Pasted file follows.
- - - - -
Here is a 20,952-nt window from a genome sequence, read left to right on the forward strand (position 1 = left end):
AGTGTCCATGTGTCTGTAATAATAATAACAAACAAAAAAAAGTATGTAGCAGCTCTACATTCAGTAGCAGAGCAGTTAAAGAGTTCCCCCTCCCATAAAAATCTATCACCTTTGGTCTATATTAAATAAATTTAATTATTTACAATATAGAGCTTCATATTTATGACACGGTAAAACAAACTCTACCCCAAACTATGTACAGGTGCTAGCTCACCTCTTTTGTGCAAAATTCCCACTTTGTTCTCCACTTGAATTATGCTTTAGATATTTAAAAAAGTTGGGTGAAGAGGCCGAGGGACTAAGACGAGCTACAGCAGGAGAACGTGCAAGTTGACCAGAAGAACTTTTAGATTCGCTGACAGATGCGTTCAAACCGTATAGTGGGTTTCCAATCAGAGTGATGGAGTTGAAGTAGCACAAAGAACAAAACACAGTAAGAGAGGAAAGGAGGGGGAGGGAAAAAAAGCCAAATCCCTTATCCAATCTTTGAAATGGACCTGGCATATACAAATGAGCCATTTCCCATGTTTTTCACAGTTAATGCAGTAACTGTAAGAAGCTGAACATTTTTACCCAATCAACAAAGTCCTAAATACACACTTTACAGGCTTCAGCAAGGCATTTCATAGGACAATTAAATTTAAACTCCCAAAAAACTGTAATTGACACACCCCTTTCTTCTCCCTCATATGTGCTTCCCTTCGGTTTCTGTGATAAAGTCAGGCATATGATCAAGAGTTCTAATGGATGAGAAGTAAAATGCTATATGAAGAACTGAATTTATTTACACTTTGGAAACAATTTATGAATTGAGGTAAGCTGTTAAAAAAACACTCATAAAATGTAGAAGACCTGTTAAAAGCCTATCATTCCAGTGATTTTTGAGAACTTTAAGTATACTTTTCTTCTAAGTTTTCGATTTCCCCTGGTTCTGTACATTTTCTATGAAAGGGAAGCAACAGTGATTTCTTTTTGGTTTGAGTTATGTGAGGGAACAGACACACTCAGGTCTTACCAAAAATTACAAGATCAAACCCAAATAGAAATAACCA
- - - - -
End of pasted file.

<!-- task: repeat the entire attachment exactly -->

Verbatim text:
Here is a 20,952-nt window from a genome sequence, read left to right on the forward strand (position 1 = left end):
AGTGTCCATGTGTCTGTAATAATAATAACAAACAAAAAAAAGTATGTAGCAGCTCTACATTCAGTAGCAGAGCAGTTAAAGAGTTCCCCCTCCCATAAAAATCTATCACCTTTGGTCTATATTAAATAAATTTAATTATTTACAATATAGAGCTTCATATTTATGACACGGTAAAACAAACTCTACCCCAAACTATGTACAGGTGCTAGCTCACCTCTTTTGTGCAAAATTCCCACTTTGTTCTCCACTTGAATTATGCTTTAGATATTTAAAAAAGTTGGGTGAAGAGGCCGAGGGACTAAGACGAGCTACAGCAGGAGAACGTGCAAGTTGACCAGAAGAACTTTTAGATTCGCTGACAGATGCGTTCAAACCGTATAGTGGGTTTCCAATCAGAGTGATGGAGTTGAAGTAGCACAAAGAACAAAACACAGTAAGAGAGGAAAGGAGGGGGAGGGAAAAAAAGCCAAATCCCTTATCCAATCTTTGAAATGGACCTGGCATATACAAATGAGCCATTTCCCATGTTTTTCACAGTTAATGCAGTAACTGTAAGAAGCTGAACATTTTTACCCAATCAACAAAGTCCTAAATACACACTTTACAGGCTTCAGCAAGGCATTTCATAGGACAATTAAATTTAAACTCCCAAAAAACTGTAATTGACACACCCCTTTCTTCTCCCTCATATGTGCTTCCCTTCGGTTTCTGTGATAAAGTCAGGCATATGATCAAGAGTTCTAATGGATGAGAAGTAAAATGCTATATGAAGAACTGAATTTATTTACACTTTGGAAACAATTTATGAATTGAGGTAAGCTGTTAAAAAAACACTCATAAAATGTAGAAGACCTGTTAAAAGCCTATCATTCCAGTGATTTTTGAGAACTTTAAGTATACTTTTCTTCTAAGTTTTCGATTTCCCCTGGTTCTGTACATTTTCTATGAAAGGGAAGCAACAGTGATTTCTTTTTGGTTTGAGTTATGTGAGGGAACAGACACACTCAGGTCTTACCAAAAATTACAAGATCAAACCCAAATAGAAATAACCA